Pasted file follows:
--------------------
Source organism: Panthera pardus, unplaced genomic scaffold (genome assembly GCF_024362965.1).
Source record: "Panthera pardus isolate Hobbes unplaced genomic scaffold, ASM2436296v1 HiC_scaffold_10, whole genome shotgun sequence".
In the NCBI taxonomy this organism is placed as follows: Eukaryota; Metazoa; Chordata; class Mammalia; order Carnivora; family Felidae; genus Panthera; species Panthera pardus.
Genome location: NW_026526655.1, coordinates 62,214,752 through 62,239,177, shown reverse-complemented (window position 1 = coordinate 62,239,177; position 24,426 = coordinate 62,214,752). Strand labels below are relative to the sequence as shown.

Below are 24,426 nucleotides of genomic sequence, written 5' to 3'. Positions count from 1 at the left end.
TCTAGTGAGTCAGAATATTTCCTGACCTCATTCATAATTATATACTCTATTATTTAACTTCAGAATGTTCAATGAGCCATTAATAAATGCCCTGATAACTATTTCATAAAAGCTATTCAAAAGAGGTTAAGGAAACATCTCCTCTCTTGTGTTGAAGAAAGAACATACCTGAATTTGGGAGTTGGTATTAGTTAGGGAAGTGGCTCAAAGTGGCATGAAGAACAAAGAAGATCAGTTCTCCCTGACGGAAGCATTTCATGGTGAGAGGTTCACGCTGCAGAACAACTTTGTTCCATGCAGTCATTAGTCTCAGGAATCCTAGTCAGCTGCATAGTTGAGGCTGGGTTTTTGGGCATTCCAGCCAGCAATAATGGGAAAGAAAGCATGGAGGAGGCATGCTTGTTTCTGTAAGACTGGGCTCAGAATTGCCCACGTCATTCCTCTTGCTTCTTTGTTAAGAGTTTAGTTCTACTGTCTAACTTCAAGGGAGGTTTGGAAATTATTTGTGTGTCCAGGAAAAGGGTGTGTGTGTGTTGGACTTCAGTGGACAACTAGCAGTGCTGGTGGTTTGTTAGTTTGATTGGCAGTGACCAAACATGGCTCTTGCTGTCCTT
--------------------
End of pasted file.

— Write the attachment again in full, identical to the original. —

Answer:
Source organism: Panthera pardus, unplaced genomic scaffold (genome assembly GCF_024362965.1).
Source record: "Panthera pardus isolate Hobbes unplaced genomic scaffold, ASM2436296v1 HiC_scaffold_10, whole genome shotgun sequence".
In the NCBI taxonomy this organism is placed as follows: Eukaryota; Metazoa; Chordata; class Mammalia; order Carnivora; family Felidae; genus Panthera; species Panthera pardus.
Genome location: NW_026526655.1, coordinates 62,214,752 through 62,239,177, shown reverse-complemented (window position 1 = coordinate 62,239,177; position 24,426 = coordinate 62,214,752). Strand labels below are relative to the sequence as shown.

Below are 24,426 nucleotides of genomic sequence, written 5' to 3'. Positions count from 1 at the left end.
TCTAGTGAGTCAGAATATTTCCTGACCTCATTCATAATTATATACTCTATTATTTAACTTCAGAATGTTCAATGAGCCATTAATAAATGCCCTGATAACTATTTCATAAAAGCTATTCAAAAGAGGTTAAGGAAACATCTCCTCTCTTGTGTTGAAGAAAGAACATACCTGAATTTGGGAGTTGGTATTAGTTAGGGAAGTGGCTCAAAGTGGCATGAAGAACAAAGAAGATCAGTTCTCCCTGACGGAAGCATTTCATGGTGAGAGGTTCACGCTGCAGAACAACTTTGTTCCATGCAGTCATTAGTCTCAGGAATCCTAGTCAGCTGCATAGTTGAGGCTGGGTTTTTGGGCATTCCAGCCAGCAATAATGGGAAAGAAAGCATGGAGGAGGCATGCTTGTTTCTGTAAGACTGGGCTCAGAATTGCCCACGTCATTCCTCTTGCTTCTTTGTTAAGAGTTTAGTTCTACTGTCTAACTTCAAGGGAGGTTTGGAAATTATTTGTGTGTCCAGGAAAAGGGTGTGTGTGTGTTGGACTTCAGTGGACAACTAGCAGTGCTGGTGGTTTGTTAGTTTGATTGGCAGTGACCAAACATGGCTCTTGCTGTCCTT